Although Ghandi's system eliminates the high pressure rotary air connections of Sandy's system, the high pressure reservoirs must be periodically replenished from outside the vehicle. This limits the operating range of the vehicle and the number of times it can transition between operating conditions requiring different tire pressures. In addition, the valves are exposed to the atmosphere, and can be contaminated by dirt, sand or other ambient matter.

SUMMARY OF THE INVENTION

A tire pressure management system for a motor vehicle embodying the present invention includes a high pressure air reservoir, a pump unit, and an air pressure sensor provided on each wheel of the motor vehicle. The sensor senses the air pressure in a tire which is mounted on the respective wheel.

The pump unit is controllable to selectively pump air from the tire into the reservoir to deflate the tire, or to pump air from the reservoir into the tire to inflate the tire.

A control unit which displays the sensed air pressure and controls the pump to inflate or deflate the tire is mounted inside the vehicle for operation by the driver, and is electrically connected to the sensor and pump unit by brush contacts provided between the wheel and axle or inductive coils provided between the wheel and an adjacent structural member.

The present tire pressure management system does not require high pressure rotary air connections or external means for replenishing the air in the reservoirs. The system is self-contained, and immune from contamination by the environment.

Since the air is moved between the tires and reservoirs for changing the tire pressure, no air is discharged into the atmosphere and the tire pressures can be changed an indefinite number of times without external replenishment of air being required. The tire pressure can be changed quickly since the reservoirs are located in close proximity to the tires.

The present tire pressure management system does not require high pressure rotary air connections or external means for replenishing the air in the reservoir.

In addition, the present system includes a build-in safety feature in that if a valve in the pump unit were to fail in the open position, the tire pressure would be restored to a normal operating value rather than being catastrophically deflated.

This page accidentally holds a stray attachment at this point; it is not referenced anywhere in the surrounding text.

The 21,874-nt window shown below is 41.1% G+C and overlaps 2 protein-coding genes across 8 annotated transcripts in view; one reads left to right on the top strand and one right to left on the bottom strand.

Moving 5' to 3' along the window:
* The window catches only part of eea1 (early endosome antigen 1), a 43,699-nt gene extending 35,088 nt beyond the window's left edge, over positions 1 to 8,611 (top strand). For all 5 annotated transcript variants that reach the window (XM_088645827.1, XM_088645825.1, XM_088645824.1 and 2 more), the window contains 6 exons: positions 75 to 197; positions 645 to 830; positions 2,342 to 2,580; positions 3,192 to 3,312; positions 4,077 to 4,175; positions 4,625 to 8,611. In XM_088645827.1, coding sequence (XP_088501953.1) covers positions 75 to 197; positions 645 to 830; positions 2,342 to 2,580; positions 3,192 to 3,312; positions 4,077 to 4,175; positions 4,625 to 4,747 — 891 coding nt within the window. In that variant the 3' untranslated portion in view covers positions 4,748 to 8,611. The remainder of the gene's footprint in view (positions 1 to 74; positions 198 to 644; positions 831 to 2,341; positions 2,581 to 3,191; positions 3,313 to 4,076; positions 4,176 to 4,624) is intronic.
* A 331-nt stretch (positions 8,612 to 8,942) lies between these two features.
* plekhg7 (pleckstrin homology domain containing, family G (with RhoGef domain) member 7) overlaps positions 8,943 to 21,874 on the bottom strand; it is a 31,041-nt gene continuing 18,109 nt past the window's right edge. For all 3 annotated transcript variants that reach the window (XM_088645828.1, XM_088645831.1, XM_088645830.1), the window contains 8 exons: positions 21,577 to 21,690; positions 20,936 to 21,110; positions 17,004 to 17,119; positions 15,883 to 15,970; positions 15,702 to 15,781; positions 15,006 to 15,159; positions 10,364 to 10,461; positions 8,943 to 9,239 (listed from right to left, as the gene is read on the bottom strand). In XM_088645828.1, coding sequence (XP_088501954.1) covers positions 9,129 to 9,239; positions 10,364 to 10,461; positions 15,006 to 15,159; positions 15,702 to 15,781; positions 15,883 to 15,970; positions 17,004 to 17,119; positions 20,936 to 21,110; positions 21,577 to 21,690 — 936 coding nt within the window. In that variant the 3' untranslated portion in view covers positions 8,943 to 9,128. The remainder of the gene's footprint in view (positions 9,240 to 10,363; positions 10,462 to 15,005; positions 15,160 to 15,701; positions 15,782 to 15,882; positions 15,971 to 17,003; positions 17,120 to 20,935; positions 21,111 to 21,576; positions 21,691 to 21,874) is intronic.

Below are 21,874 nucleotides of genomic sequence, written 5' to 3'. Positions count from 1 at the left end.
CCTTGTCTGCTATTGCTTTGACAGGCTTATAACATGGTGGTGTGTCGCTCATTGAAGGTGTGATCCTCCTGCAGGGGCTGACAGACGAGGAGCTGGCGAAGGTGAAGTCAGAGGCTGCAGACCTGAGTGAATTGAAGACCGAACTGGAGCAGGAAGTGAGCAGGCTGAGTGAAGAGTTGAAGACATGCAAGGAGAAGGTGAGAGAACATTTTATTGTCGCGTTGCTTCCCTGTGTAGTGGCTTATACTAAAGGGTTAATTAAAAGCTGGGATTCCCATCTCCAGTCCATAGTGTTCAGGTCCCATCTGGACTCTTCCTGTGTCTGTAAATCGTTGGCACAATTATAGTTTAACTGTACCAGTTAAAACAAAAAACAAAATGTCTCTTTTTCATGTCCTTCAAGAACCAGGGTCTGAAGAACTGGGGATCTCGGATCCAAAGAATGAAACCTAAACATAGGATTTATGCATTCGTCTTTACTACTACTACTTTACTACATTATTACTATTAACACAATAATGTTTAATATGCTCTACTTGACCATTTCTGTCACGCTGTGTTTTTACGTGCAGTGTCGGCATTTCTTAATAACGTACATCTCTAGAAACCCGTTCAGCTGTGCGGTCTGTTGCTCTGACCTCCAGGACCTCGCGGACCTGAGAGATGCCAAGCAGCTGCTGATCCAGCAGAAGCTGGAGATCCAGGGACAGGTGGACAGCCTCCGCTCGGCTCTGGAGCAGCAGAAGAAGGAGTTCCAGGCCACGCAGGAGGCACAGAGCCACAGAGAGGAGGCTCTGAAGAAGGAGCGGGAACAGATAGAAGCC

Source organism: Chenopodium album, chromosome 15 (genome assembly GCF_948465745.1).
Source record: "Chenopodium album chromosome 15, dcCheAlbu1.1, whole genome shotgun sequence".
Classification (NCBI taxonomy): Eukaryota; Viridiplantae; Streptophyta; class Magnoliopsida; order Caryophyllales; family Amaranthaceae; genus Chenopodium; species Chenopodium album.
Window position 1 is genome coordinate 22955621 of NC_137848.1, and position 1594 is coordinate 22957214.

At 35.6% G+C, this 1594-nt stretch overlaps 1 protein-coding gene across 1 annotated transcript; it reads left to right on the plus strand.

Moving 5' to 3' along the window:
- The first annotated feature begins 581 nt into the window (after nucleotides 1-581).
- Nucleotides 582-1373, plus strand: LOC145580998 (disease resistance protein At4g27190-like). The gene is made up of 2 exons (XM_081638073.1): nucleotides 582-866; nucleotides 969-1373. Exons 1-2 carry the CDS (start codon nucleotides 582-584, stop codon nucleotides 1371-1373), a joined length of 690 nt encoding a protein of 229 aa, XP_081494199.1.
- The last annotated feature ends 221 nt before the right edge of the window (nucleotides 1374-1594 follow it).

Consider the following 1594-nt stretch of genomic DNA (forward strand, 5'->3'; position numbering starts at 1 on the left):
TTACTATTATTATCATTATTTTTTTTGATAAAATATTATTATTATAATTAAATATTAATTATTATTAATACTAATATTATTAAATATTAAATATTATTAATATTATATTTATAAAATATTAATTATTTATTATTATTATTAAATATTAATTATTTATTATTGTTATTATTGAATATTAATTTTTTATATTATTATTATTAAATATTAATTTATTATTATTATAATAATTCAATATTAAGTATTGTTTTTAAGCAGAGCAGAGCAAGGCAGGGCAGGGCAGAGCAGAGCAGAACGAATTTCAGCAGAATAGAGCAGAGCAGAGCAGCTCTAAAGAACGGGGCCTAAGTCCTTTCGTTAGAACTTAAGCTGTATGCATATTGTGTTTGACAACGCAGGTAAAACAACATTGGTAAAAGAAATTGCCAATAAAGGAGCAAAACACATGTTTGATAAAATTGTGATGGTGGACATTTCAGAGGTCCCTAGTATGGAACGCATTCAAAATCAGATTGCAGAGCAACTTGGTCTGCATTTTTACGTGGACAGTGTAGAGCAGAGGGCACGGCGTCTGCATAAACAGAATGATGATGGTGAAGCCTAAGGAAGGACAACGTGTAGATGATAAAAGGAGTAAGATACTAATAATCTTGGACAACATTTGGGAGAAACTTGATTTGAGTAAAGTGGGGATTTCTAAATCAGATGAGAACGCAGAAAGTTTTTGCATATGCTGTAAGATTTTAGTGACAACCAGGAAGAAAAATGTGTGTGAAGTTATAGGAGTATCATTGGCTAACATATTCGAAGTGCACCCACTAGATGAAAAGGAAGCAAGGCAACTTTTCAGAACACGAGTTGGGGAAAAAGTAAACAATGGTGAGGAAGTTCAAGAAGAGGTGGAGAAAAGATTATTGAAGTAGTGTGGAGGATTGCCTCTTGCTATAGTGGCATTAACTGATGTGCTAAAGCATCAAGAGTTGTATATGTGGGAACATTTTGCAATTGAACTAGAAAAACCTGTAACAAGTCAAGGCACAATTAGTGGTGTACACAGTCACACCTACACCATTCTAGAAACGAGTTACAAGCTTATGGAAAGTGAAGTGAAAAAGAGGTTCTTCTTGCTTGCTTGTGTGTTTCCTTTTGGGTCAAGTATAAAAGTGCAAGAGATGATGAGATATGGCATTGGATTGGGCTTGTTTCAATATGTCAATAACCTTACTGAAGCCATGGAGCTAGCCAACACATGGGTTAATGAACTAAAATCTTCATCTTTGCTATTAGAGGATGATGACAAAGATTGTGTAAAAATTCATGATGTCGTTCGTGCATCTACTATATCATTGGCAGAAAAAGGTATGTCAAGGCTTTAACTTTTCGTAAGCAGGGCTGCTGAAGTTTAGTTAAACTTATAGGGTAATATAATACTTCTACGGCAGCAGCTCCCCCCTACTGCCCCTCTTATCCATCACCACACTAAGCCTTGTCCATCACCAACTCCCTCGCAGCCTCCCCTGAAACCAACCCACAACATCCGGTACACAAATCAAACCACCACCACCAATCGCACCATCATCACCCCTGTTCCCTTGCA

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Referenced by
Citing PatentFiling datePublication dateApplicantTitle
US5824891 *Mar 25, 1997Oct 20, 1998Ssi Technologies, Inc.Method and apparatus for effiviently phase modulating a subcarrier signal for an inductively coupled transponder
US5844130 *Mar 24, 1997Dec 1, 1998Ssi TechnologiesApparatus for maintaining a constant radial distance between a transmitting circuit and an antenna coil
US5939977 *Mar 26, 1997Aug 17, 1999Ssi Technologies, Inc.Method and apparatus for synchronizing to a data stream for an inductively coupled transponder
US6269691 *Mar 17, 2000Aug 7, 2001Equalaire Systems, IncAutomatic tire inflation system with booster pump
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US7357164Jan 9, 2007Apr 15, 2008Richard LoeweTire pressure maintenance system
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US8435012Nov 23, 2010May 7, 2013Dan A. ClinciuWheel-mounted air compressor and methods of use
US8532872Jan 13, 2012Sep 10, 2013International Business Machines CorporationTire pressure adjustment
CN101111400BNov 14, 2005Jan 12, 2011理查德洛伊Tire pressure maintenance device
WO2001070521A1 *Mar 6, 2001Sep 27, 2001Equalaire Systems IncAutomatic tire inflation system with booster pump
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WO2013067707A1 *Nov 11, 2011May 16, 2013Hezhang ChenTire pressure adjustment and tire blowout prevention device and vehicle installed with same
Classifications
U.S. Classification152/417, 417/233
International ClassificationB60C23/00, B60C23/16, B60C23/10
Cooperative ClassificationB60C23/004
European ClassificationB60C23/00B3
Legal Events
DateCodeEventDescription
Mar 26, 2007FPAYFee payment
Year of fee payment: 12
Mar 25, 2003FPAYFee payment
Year of fee payment: 8
Mar 15, 1999FPAYFee payment
Year of fee payment: 4
Apr 30, 1998ASAssignment
Owner name: HUGHES ELECTRONICS CORPORATION, CALIFORNIA
Free format text: ASSIGNMENT OF ASSIGNORS INTEREST;ASSIGNOR:HE HOLDINGS INC., HUGHES ELECTRONICS FORMERLY KNOWN AS HUGHES AIRCRAFT COMPANY;REEL/FRAME:009350/0366
Effective date: 19971217
Apr 22, 1993ASAssignment
Owner name: HUGHES AIRCRAFT COMPANY, CALIFORNIA
Free format text: ASSIGNMENT OF ASSIGNORS INTEREST;ASSIGNOR:OLNEY, ROSS D.;REEL/FRAME:006533/0022
Effective date: 19930414